Nevertheless, it was perhaps the most painful and bittersweet day of my life, aside from those in which I’ve lost living people and creatures dear to me, forced partly due to a painful affliction that disables my left hand, making manipulation of LPs on a turntable difficult. I also thought of B-Side Records, the other invaluable music store in Madison, and particularly its owner Steve Manley, now suffering from a life-threatening disease. Besides being a great recorded music expert, Manley had once kindly written a letter to the editor of The Capital Times praising my coverage of the city’s jazz scene for that newspaper.
But I was in Milwaukee today, and, anticipating tomorrow’s Earth Day/art museum trip, I had to get cracking.

Soon enough old LP treasures began surfacing, alphabetically, as I worked through the Bullseye bins. The first was the Art Ensemble of Chicago’s Great Black Music: A Jackson in Your House, a reasonably-priced new audiophile quality re-release from the French label, Actuel/BYG Records. This 1969 recording already shows the innovation, imagination, and sometimes madcap wit, and an almost sculptural sense of space this amazing group demonstrated throughout its existence.

Then I found The Bix Beiderbecke Story, both Volume One: Bix and his Gang and Volume 2: Bix and Tram. Cornetist Beiderbecke, of course, was the greatest white New Orleans-style jazz musician in an era of music innovated and dominated by black musicians. It was sweet to find these on LP for very cheap as I had once owned and cherished them.

Next, I found Sweet Rain, a 1967 recording by Stan Getz, the masterful tenor saxophonist at a period when he finally shed the gorgeous wings of the bossa nova craze that made him famous and embraced modern jazz without forsaking his natural lyricism, romanticism and humanity, as evidenced by the back cover photo pictured above. The orange-stickered record, which I nabbed for two bucks this day,  includes piano giant Chick Corea, bassist Ron Carter then with the classic 1960s Miles Davis Quintet, and drummer Grady Tate. The album opener, “O Grande Amore,” switches from a rubato to a fast tempo where Getz shows his debt to Coltrane’s “sheets of sound” harmonic virtuosity, the same Coltrane who famously said he’d give his right arm to sound like Getz. Among other highlights, there’s a startlingly thrilling high note from Getz to end “Litha.” Then there’s the surprisingly funky interludes of “Windows.”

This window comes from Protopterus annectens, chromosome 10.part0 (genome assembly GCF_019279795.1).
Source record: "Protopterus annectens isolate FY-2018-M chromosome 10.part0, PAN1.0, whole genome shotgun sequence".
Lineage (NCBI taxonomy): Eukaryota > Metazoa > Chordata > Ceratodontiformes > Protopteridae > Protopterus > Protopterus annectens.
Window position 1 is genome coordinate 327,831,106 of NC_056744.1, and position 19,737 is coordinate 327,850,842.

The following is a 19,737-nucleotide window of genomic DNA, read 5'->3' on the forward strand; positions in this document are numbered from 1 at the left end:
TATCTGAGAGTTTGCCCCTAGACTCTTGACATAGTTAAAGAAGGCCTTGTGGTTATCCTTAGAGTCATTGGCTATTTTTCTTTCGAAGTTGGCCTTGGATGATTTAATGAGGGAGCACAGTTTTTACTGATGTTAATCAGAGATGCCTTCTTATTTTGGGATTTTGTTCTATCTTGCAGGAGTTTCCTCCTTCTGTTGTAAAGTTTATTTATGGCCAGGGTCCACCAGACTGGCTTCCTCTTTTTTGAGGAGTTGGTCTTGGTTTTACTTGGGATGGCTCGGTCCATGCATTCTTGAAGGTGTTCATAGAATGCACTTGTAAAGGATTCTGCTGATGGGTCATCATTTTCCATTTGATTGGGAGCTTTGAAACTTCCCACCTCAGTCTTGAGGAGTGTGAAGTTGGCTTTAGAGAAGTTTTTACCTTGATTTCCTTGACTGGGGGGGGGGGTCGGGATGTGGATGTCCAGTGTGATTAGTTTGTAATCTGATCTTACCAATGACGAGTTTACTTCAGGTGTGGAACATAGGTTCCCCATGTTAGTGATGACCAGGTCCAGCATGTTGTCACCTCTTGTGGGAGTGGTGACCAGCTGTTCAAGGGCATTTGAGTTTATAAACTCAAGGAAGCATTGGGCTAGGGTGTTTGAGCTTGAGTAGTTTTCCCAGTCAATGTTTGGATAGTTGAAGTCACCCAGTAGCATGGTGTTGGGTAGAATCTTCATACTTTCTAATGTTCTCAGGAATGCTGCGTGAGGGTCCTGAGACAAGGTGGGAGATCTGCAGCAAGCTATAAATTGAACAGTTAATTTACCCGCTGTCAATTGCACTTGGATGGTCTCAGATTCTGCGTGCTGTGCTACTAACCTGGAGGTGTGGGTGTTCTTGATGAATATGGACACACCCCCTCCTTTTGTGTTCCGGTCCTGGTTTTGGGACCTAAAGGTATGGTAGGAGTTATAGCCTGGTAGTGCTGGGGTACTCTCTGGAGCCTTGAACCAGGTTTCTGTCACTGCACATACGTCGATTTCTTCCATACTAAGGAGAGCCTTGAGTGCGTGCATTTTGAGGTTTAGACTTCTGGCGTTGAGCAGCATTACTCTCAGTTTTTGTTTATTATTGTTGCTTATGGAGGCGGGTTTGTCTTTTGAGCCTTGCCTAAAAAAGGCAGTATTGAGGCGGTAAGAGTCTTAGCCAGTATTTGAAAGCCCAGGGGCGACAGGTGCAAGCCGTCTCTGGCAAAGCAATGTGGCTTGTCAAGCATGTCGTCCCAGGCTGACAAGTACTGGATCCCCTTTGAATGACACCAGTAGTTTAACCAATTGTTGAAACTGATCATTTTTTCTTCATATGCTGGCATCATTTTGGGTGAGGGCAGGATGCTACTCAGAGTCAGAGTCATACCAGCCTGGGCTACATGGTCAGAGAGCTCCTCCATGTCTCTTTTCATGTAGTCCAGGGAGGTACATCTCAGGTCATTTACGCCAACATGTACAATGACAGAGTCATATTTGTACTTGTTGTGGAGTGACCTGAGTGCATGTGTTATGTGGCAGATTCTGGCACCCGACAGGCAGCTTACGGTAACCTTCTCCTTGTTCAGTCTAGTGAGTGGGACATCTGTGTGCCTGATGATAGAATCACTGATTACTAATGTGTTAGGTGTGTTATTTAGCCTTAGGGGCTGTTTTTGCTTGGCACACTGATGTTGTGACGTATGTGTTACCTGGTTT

And throughout there’s Senor Corea’s sparkling and incisive Latin-inflected piano comping and fills, like a toreador wielding a lance, but never drawing real blood, yet penetrating deeply the spirit of duende, mostly here its angelic side which, one hopes, outlasts the dark blood-haunted side. 1

Then, I found a record I had been looking for many years and never owned in any form. It is titled The Cry!, the 1962 debut album by the West Coast flute player Prince Lasha featuring alto saxophonist Sonny Simmons, as well as bassist Gary Peacock, who would become famous as a member of the Keith Jarrett standards trio.
I really needed The Cry!, partly because of its plangent and surprisingly lyrical quality for an apparently avant-garde record, and because of a chapter in my forthcoming book Voices in the River: The Jazz Message to Democracy. The chapter is titled “Hearing the Cry,” and deals with how jazz musicians articulate, in the depths of their tonal utterances, the extreme emotions, especially those that reach back to the field hollers of slaves in Southern cotton fields, before the Civil War. So this album was perfect, both nominally and in its content, especially in the searing playing of alto saxophonist Sonny Simmons.

Other ridiculously inexpensive LP finds at Bullseye were Major Changes by Frank Morgan in the McCoy Tyner Trio. This matched the great bop-era alto saxophonist Frank Morgan, whose tone and style somewhat resembles Stan Getz, and who lived in Milwaukee for much of his life. Here he was matched with the titanic pianist McCoy Tyner who helped to boost Morgan’s lovely style with a bracing and dynamic foundation. The album includes a reading of Jerome Kern’s stone classic “All the Things You Are,” a harmonic jewel which I can listen to endlessly. I love it so much I had quoted it’s Oscar Hammerstein lyrics in the toast I made at my first wedding.

The last one LP I found was the two-CD set on Verve, Masters of the Modern Piano (1955-1966), which includes sterling recordings from Bud Powell; Cecil Taylor with Steve Lacy live at the Newport Jazz Festival in 1957; The Dizzy Gillespie orchestra featuring pianist-composer Mary Lou Williams performing her great “Zodiac Suite” at the same Newport Festival; the Paul Bley Trio with Jimmy Giuffre and Steve Swallow, The Wynton Kelly Trio; and The Bill Evans Trio, featuring the glorious “My Foolish Heart,” recorded in New York at Town Hall in 1966. As a guy who once played some jazz piano until my left hand was disabled, this was an essential replacement for the LP I sold to Strictly Discs.